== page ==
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How to Identify and Avoid Common Phone Scams Skip to content

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FRAUD RESOURCE CENTER

Phone Scams

En español | We may have entered the digital age, but the telephone remains scammers’ weapon of choice. The Federal Trade Commission (FTC) received more than 940,000 fraud complaints in 2018 in which a contact method was identified, and 69 percent of the time a call was the swindler’s way in. Once they get you on the line, phone scammers use false promises, aggressive sales pitches and phony threats to pry loose information they can use to steal your money or identity (or both).

It’s easy to understand why crooks love to dial you up. The FTC reports that the median loss from a phone scam in 2018 was $840, more than double the median loss across all fraud types. And new technology is making this illicit work easier. With auto dialers, shady operators can blast out robocalls by the millions for just a few dollars a day. Readily available spoofing tools can trick your caller ID into displaying a genuine government or corporate number, or one that appears to be local, to increase the chances that you’ll answer.

Whether live or automated, scam callers often pose as representatives of government agencies or familiar tech, travel, retail or financial companies, supposedly calling with important information. It might be good news. (You’re eligible for a big cash prize! You’ve been preselected for this great vacation deal!) It might be bad. (You owe back taxes. There’s a problem with your credit card account. Your computer is infected with that virus you’ve been hearing about.) Whatever the issue, it can be resolved if you’ll just, say, provide your Social Security number or make an immediate payment.

Phone fraudsters might also impersonate charity fundraisers or even your grandchildren, playing on your generosity or family bonds to get you to fork over money. And, like the rest of us, they are rapidly going mobile. According to a data analysis by telecommunications security firm First Orion, more than 44 percent of mobile calls will be fraudulent in 2019, compared with just 3.7 percent in 2017. First Orion calls it a brewing “epidemic” of scam calls, but you can take steps to inoculate yourself.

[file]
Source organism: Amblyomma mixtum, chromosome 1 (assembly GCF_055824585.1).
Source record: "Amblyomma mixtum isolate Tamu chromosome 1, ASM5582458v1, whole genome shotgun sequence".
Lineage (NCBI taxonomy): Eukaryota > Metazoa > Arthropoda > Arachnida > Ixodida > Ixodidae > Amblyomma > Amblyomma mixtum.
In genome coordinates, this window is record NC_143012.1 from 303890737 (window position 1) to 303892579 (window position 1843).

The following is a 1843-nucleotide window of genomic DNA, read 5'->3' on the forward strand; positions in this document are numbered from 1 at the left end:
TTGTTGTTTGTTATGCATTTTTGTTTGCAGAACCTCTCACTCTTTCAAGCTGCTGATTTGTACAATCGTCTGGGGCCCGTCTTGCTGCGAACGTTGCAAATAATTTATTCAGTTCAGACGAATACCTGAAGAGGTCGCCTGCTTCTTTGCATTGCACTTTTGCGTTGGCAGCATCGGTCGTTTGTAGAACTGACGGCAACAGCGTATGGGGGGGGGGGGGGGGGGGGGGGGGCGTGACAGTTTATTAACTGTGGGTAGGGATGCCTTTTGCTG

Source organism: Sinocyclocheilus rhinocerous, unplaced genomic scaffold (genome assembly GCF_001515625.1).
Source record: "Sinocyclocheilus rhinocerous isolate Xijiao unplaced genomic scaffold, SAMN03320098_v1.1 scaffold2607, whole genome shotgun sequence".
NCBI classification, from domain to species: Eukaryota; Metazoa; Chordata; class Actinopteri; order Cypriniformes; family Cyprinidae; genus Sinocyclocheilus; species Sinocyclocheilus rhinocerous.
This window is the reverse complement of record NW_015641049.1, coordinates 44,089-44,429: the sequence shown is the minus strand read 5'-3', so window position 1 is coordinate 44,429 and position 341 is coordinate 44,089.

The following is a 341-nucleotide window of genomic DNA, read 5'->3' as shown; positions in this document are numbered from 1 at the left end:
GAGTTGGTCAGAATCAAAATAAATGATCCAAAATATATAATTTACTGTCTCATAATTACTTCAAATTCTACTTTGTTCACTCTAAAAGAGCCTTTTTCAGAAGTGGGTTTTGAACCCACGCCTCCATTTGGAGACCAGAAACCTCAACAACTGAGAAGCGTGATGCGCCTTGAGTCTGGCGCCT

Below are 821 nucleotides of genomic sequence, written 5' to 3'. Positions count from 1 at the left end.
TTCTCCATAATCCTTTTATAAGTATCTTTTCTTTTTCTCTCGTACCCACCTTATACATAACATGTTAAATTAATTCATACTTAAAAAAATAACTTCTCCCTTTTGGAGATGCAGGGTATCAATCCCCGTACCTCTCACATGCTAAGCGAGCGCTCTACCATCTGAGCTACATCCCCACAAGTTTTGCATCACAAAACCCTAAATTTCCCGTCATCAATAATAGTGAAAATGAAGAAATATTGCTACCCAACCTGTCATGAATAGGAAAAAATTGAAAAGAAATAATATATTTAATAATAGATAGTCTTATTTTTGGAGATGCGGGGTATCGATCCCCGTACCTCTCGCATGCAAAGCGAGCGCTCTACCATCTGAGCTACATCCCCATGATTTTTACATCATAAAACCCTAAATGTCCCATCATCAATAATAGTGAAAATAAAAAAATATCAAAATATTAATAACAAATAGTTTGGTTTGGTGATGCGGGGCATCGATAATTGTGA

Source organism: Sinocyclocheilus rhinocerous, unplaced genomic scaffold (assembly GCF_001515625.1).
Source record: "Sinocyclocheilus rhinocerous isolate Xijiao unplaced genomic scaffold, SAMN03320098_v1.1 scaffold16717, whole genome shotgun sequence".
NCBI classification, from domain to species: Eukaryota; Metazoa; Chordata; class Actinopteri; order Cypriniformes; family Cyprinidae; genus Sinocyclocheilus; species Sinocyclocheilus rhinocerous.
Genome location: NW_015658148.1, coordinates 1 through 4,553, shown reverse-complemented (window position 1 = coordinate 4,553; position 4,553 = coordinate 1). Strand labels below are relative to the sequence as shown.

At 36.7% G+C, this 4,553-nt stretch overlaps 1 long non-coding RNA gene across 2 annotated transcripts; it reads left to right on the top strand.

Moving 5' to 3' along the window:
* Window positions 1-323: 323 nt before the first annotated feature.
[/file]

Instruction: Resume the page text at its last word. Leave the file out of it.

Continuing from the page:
Warning Signs

  • Unsolicited calls from people claiming to work for a government agency, public utility or major tech firm, like Microsoft or Apple. These companies and institutions will rarely call you unless they have first communicated by other means or you have contacted them.
  • Unsolicited calls from charity fundraisers, especially after disasters.
  • Calls pitching products or services with terms that sound too good to be true. Common scam offers include free product trials, cash prizes, cheap travel packages, medical devices, preapproved loans, debt reduction, and low-risk, high-return investments.
  • An automated sales call from a company you have not authorized to contact you. That’s an illegal robocall and almost certainly a scam. (Automated calls are permitted for some informational or non-commercial purposes — for example, from political campaigns or nonprofit groups like AARP.) 

Do's

  • Do put your phone number on the FTC’s National Do Not Call Registry. It won’t stop spam calls, but it will make them easier to spot because most legitimate telemarketers won’t call you if you’re on the registry.
  • Do consider using a call-blocking mobile app or device to screen your calls and weed out spam and scams. You can also ask your phone-service provider if it offers any blocking tools.
  • Do hang up on illegal robocalls.
  • Do slow down and ask questions of telemarketers. Legitimate businesses and charities will answer questions and give you time to consider a purchase or donation. Scam callers will pressure you to commit right away.
  • Do independently research travel deals, charities or business and investment opportunities you hear about by phone.

Don'ts

  • Don’t answer calls from unknown numbers.
  • Don’t return one-ring calls from unknown numbers. These may be scams to get you to call hotlines in Caribbean countries that have U.S.-style three-digit area codes, and you could incur hefty connection and per-minute fees.
  • Don’t follow instructions on a prerecorded message, such as “Press 1” to speak to a live operator (it will probably lead to a phishing expedition) or press any key to get taken off a call list (it will probably lead to more robocalls).
  • Don’t give personal or financial data, such as your Social Security number or credit card account number, to callers you don’t know. If they say they have the information and just need you to confirm it, that’s a trick.
  • Don’t pay registration or shipping charges to get a supposed free product or prize. Such fees are ploys to get your payment information.
  • Don’t make payments by gift card, prepaid debit card or wire transfer. Fraudsters favor these methods because they are hard to trace.

AARP Fraud Watch Network

AARP’s Fraud Watch Network can help you spot and avoid scams. Sign up for free “watchdog alerts," review our scam-tracking map, or call our toll-free fraud helpline if you or a loved one suspect you’ve been a victim.

More Resources

  • If you encounter a suspected phone scam or an abusive telemarketer, file a complaint with the Federal Trade Commission, online or at 877-382-4357, and notify your state consumer protection office.
  • Report caller-ID spoofing to the Federal Communications Commission, online or at 888-225-5322. The FCC also provides consumer guides to numerous phone scams and improper practices.
  • Visit the Do Not Call Registry website or call 888-382-1222 to register your number or report illegal robocalls.

Updated: May 8, 2019

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